NABOKV-L post 0019427, Wed, 17 Feb 2010 03:13:33 -0500

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Authors Who Publish under Pseudonyms ...
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025.431: The Dewey blog



Complete article at following URL:

http://ddc.typepad.com/025431/2010/02/choice-of-literary-period-individual-authors-who-publish-under-pseudonyms-or-who-write-in-more-than-.html



February 16, 2010

Choice of Literary Period: Individual Authors Who Publish under Pseudonyms or Who Write in More Than One Language


The February 2010 New and Changed Entries (in PDF and Word formats) added two new paragraphs to the “Literary periods” section of the main Manual entry for Table 3A Subdivisions for Works by or about Individual Authors.



[ ... ]



An example of a work affected by this instruction is King, Queen, Knave: A Novel by Vladimir Nabokov “translated by Dmitri Nabokov in collaboration with the author.” The novel was originally published in Russian in 1928. (For an overview of the publishing history of Nabokov, see WorldCat Identities for Nabokov, Vladimir Vladimirovich 1899–1977.) Because Nabokov began to flourish as a literary author in Russian during 1917–1945, the correct class number for King, Queen, Knave: A Novel is 891.7342 Russian fiction—1917–1945 (built with 891.7 Russian literature plus T3A—3 Fiction, plus 42 1917–1945 from the literary period table at 891.701-891.78 Subdivisions of Russian literature, following instructions at 891.701-891.78, at the start of Table 3A Subdivisions for Works by or about Individual Authors, and at T3A—31–T3A—39 Fiction of specific periods).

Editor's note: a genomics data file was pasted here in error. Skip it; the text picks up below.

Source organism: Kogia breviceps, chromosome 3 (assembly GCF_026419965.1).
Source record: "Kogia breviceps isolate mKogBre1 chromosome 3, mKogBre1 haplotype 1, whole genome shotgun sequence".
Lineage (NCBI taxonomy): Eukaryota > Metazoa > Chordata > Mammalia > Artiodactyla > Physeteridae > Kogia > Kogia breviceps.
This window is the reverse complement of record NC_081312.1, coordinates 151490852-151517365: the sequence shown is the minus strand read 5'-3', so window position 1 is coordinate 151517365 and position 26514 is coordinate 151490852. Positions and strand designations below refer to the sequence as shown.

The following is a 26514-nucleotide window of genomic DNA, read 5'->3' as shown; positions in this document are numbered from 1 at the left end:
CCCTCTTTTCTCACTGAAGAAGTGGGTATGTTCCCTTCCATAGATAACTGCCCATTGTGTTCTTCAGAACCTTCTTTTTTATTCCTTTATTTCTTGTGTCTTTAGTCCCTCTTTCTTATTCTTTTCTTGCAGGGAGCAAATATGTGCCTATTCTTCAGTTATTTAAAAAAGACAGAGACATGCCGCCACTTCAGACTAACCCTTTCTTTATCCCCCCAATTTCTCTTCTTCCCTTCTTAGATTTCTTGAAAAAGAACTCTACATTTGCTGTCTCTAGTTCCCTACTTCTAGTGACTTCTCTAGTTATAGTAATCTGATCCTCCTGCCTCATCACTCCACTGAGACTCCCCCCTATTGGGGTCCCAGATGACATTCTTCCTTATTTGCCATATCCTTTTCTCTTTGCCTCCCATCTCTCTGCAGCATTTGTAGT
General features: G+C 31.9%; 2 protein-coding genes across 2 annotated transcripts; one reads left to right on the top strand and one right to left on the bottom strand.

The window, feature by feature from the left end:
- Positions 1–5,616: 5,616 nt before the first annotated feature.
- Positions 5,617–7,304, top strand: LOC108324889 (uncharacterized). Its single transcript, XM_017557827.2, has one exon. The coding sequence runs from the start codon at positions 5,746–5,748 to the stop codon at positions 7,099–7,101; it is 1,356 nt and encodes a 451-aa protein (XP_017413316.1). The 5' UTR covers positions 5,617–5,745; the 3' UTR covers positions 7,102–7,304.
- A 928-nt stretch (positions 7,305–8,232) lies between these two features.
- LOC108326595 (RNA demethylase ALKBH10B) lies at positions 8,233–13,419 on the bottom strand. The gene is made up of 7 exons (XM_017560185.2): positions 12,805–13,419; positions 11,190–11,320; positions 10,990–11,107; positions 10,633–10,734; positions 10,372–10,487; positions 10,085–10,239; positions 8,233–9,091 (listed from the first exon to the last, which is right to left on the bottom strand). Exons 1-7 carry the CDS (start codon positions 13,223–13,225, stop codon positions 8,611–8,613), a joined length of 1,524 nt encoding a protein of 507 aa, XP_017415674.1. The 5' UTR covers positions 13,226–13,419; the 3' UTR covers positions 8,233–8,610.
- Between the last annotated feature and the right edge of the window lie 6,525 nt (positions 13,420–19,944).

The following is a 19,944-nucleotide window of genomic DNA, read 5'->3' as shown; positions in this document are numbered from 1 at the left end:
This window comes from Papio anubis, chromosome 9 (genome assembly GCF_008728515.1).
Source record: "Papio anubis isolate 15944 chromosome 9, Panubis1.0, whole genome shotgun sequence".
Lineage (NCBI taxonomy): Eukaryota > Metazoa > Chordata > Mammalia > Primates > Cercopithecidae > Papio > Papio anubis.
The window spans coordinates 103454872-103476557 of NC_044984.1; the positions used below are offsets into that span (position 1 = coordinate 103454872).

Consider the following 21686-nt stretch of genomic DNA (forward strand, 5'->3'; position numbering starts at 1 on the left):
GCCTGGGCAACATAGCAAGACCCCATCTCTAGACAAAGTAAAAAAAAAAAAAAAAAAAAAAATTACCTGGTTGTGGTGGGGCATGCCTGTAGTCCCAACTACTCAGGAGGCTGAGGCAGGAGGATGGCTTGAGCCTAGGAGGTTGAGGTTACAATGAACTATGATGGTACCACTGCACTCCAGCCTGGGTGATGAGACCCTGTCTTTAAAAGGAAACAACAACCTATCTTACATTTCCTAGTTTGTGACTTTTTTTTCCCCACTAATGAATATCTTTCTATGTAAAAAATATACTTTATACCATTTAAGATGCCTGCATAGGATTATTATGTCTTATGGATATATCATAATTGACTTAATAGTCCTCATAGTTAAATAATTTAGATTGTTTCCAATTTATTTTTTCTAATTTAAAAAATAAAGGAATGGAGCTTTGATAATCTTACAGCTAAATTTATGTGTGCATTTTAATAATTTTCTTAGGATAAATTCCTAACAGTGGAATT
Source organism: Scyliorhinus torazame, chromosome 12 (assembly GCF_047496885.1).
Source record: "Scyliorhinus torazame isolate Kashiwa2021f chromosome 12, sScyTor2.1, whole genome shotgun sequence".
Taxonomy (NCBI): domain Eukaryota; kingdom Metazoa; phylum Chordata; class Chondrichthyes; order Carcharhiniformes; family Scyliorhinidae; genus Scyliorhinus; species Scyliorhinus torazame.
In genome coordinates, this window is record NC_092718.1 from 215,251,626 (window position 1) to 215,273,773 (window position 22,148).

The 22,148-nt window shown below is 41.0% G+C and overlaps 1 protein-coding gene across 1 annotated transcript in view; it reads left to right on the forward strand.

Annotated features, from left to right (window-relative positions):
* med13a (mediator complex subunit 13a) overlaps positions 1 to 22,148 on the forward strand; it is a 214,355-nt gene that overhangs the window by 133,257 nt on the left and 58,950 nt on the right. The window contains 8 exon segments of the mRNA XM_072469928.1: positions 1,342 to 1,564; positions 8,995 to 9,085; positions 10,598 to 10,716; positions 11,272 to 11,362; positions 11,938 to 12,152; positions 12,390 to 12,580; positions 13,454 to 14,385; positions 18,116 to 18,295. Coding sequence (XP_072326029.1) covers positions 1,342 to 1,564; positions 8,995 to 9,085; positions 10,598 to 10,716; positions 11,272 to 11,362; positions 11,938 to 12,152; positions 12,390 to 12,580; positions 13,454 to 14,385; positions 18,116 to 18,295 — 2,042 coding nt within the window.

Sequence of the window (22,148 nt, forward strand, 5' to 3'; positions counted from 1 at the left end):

Vladimir Nabokov moved to the United States in 1940 and published his first novel in English in 1941, but he began to flourish as an author of American literature in English during the period 1945–1999. His literary period notation as an author of American literature in English is 54, from the literary period table at 810.1–818 Subdivisions of American literature. An example of a work affected by the instruction is the novel Lolita. The novel was first published in English in 1955. It is classed in 813.54 American fiction—1945–1999.



The Dewey classifiers at the Library of Congress have long followed the policy described in the paragraph about choice of literary period for individual authors who write in more than one language.





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